Read more: How COVID-19 opened the door to a new era in psychedelic medicine
Scientists studying addiction science eagerly await the results of this and other burgeoning research into the potential of psychedelics in their field. Substance use disorders are chronically undertreated and few have highly effective treatment options. For example, only a minority of Americans with alcohol addiction – the most common substance use disorder in the US – receive treatment; a nationwide study conducted by the Washington University School of Medicine in St. Louis estimated the proportion of alcoholics receiving the care they needed from 2015-2019 at only about 6%.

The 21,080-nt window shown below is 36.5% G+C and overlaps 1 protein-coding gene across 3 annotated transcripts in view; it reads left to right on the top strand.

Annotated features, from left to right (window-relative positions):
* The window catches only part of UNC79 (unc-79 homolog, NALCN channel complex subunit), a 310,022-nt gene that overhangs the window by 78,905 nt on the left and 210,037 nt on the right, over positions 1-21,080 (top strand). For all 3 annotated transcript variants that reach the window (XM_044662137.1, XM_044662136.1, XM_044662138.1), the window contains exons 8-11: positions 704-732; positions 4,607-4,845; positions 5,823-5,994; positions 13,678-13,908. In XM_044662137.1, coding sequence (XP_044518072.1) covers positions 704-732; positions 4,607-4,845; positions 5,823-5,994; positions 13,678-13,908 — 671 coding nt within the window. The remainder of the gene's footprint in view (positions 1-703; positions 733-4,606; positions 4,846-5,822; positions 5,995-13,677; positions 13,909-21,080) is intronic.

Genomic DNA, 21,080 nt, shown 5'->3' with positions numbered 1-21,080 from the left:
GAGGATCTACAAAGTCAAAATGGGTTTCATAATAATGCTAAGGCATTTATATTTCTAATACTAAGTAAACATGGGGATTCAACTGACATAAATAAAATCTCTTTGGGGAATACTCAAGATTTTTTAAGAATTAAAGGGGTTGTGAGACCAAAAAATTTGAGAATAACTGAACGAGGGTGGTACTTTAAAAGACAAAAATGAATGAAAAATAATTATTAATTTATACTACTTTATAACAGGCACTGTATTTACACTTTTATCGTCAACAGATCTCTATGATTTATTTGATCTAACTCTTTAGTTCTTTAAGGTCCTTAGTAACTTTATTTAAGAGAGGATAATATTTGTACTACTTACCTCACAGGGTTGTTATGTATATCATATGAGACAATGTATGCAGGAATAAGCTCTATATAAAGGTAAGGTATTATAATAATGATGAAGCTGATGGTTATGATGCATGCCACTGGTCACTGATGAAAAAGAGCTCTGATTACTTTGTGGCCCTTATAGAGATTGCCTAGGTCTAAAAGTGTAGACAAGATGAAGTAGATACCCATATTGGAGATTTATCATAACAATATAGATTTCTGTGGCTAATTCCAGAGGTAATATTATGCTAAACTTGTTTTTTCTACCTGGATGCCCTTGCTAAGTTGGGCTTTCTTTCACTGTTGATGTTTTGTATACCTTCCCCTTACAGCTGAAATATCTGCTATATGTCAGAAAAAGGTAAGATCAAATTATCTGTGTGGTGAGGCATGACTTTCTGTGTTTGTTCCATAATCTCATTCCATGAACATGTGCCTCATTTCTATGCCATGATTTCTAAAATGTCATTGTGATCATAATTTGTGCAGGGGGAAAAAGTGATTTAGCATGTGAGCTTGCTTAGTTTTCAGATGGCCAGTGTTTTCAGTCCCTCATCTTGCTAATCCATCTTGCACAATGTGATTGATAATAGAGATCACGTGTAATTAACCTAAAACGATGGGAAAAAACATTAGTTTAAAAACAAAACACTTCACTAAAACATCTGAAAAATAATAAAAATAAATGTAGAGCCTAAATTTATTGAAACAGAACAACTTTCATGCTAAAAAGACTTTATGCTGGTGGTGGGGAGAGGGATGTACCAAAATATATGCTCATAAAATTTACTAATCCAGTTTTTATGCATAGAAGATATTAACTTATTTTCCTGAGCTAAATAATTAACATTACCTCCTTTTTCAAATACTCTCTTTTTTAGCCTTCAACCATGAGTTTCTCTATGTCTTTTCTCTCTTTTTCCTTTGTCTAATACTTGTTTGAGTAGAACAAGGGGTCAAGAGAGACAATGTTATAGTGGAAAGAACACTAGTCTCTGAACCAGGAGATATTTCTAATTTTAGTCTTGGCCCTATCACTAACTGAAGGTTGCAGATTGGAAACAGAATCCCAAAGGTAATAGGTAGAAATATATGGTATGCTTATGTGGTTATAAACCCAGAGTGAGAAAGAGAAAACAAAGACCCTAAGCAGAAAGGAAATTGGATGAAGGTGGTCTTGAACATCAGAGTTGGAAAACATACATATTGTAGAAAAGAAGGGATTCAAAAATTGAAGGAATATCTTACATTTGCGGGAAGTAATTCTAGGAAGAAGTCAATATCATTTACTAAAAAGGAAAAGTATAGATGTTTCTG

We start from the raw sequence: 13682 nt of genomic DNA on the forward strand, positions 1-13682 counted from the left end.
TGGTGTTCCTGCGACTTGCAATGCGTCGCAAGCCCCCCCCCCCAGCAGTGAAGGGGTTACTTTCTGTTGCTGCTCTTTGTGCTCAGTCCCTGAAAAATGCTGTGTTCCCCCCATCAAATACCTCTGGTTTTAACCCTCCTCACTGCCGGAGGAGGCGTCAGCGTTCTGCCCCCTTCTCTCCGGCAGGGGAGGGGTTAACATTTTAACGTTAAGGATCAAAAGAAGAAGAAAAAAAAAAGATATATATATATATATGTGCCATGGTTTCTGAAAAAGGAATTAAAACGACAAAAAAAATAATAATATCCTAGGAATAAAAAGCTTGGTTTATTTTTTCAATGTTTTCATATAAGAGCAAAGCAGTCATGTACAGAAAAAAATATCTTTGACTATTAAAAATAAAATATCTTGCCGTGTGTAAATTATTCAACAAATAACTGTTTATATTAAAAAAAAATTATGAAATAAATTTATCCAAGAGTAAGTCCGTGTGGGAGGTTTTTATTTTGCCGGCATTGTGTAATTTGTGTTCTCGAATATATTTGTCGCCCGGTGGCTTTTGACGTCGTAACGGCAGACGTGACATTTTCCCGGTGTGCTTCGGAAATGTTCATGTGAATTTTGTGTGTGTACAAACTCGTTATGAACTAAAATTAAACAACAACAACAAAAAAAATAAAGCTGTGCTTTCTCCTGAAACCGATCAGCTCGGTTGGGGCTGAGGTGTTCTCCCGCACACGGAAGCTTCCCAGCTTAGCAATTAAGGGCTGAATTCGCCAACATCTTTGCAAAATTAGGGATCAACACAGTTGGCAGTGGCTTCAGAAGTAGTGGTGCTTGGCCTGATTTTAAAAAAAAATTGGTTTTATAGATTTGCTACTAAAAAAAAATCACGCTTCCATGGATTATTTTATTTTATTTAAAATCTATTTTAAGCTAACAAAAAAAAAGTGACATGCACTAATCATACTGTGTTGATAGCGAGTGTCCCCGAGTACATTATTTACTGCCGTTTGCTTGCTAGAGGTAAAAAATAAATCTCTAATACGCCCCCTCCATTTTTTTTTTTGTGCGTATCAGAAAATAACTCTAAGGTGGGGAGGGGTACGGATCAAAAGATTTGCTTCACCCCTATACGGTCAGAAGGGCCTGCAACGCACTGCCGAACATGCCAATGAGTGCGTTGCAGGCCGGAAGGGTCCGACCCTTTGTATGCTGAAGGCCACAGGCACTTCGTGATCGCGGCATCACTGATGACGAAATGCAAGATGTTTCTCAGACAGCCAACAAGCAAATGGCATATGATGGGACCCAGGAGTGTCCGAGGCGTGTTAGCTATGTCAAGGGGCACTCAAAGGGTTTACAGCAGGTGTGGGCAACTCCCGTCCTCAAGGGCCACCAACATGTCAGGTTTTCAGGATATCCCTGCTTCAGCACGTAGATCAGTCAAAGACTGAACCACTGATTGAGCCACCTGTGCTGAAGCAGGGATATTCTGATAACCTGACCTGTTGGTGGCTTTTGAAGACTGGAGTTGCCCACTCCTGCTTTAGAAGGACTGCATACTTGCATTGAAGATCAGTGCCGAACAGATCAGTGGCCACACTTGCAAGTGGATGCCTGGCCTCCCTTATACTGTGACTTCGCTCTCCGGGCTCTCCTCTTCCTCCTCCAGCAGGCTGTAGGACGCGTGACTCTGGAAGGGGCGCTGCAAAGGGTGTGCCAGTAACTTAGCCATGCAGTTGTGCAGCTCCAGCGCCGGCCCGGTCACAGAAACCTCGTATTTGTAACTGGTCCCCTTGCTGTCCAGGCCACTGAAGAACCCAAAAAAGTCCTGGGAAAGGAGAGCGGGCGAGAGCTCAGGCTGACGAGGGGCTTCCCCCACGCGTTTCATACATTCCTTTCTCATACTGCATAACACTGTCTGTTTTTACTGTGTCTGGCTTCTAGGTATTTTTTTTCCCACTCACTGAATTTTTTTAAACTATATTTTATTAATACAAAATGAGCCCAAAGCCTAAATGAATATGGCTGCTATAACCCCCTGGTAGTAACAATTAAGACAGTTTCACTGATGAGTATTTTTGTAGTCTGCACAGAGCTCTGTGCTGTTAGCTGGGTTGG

According to Bogenschutz, the psychology and physiology underlying addiction to one substance have much in common with addiction to other such dependencies. And that, he says, is what makes psychedelics so promising as substance abuse therapy — it seems, he says, to be some sort of panacea for addiction. “Something about psychedelic treatment for addiction that’s exciting is that the way the mechanisms that we hope will work aren’t really specific to any particular addiction,” he says. †[These drugs] could represent a therapeutic breakthrough for alcohol use disorders, other addictions, mood and anxiety disorders – a whole host of conditions.”